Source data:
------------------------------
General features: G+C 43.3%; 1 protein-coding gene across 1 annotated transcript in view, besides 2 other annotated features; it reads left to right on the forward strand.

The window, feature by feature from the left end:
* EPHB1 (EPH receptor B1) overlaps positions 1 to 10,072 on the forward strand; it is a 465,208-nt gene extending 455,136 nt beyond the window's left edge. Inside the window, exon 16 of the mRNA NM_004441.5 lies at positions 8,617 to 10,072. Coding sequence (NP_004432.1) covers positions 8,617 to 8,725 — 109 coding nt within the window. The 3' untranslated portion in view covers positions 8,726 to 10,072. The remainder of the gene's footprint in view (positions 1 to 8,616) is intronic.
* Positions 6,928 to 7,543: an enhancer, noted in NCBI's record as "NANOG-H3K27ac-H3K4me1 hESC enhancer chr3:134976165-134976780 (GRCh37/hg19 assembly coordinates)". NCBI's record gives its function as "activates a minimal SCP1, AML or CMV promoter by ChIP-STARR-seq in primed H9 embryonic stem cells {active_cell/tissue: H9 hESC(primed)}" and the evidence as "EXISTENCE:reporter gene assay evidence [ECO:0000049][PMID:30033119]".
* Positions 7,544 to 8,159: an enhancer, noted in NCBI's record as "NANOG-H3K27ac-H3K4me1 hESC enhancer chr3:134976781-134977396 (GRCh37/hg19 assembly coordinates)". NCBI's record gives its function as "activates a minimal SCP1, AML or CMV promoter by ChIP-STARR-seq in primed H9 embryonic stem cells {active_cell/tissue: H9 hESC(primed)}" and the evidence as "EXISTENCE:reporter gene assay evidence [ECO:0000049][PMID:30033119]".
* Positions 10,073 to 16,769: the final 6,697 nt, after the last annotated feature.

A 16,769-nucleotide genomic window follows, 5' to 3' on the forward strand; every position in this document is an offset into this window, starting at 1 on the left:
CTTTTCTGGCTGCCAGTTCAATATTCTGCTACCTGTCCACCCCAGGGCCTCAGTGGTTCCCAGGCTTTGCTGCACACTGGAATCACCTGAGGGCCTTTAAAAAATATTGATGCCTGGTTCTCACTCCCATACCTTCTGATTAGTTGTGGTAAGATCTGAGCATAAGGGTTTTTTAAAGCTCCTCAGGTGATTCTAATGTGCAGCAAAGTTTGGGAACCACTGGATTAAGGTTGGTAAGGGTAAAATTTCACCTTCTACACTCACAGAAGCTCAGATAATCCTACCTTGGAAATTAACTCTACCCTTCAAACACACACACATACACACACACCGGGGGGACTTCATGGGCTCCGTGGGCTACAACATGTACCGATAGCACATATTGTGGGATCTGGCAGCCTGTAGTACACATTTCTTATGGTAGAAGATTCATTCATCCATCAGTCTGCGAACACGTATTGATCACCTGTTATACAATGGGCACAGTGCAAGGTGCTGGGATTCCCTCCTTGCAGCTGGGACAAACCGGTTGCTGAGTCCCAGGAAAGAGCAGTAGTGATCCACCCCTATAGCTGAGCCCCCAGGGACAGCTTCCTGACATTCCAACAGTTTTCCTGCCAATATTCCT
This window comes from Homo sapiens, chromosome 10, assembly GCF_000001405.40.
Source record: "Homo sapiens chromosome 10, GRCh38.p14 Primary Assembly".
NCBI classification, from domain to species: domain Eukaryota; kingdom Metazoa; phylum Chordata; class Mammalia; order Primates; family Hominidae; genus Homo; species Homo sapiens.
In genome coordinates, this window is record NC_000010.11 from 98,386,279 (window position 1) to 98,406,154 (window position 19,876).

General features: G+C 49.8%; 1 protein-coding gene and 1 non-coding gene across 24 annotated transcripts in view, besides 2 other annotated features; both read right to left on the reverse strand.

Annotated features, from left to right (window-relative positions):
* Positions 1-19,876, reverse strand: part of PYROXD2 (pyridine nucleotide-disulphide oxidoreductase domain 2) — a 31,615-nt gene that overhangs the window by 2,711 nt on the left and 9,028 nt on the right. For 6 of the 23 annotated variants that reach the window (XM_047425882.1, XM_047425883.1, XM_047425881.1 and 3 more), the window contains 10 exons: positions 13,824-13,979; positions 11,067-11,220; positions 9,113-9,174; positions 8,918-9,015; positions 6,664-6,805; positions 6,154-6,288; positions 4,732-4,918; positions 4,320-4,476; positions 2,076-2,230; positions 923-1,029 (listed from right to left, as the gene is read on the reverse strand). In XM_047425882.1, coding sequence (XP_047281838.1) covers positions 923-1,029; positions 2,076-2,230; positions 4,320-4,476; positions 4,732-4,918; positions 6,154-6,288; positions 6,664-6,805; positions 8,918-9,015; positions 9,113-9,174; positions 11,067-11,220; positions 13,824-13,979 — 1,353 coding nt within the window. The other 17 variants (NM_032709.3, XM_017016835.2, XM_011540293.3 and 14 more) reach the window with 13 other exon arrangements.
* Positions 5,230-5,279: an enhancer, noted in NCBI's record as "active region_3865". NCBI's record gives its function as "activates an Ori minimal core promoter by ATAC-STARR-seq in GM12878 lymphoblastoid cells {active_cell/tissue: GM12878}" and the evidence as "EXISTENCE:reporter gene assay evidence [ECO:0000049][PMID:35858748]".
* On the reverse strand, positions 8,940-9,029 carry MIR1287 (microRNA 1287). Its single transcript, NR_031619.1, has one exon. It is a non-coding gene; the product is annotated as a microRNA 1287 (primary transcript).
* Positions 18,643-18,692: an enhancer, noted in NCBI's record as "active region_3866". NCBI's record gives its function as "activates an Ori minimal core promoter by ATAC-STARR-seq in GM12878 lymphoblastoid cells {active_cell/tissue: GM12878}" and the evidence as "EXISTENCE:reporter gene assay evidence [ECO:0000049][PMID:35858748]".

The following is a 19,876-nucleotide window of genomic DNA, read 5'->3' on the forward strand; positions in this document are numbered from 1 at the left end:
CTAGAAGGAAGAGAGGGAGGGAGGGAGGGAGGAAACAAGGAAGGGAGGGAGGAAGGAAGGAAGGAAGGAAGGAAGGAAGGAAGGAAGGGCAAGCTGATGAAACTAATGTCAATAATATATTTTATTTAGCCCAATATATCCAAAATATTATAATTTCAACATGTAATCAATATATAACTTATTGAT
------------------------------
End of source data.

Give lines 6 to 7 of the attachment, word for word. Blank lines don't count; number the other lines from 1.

* Positions 10,073 to 16,769: the final 6,697 nt, after the last annotated feature.

A 16,769-nucleotide genomic window follows, 5' to 3' on the forward strand; every position in this document is an offset into this window, starting at 1 on the left: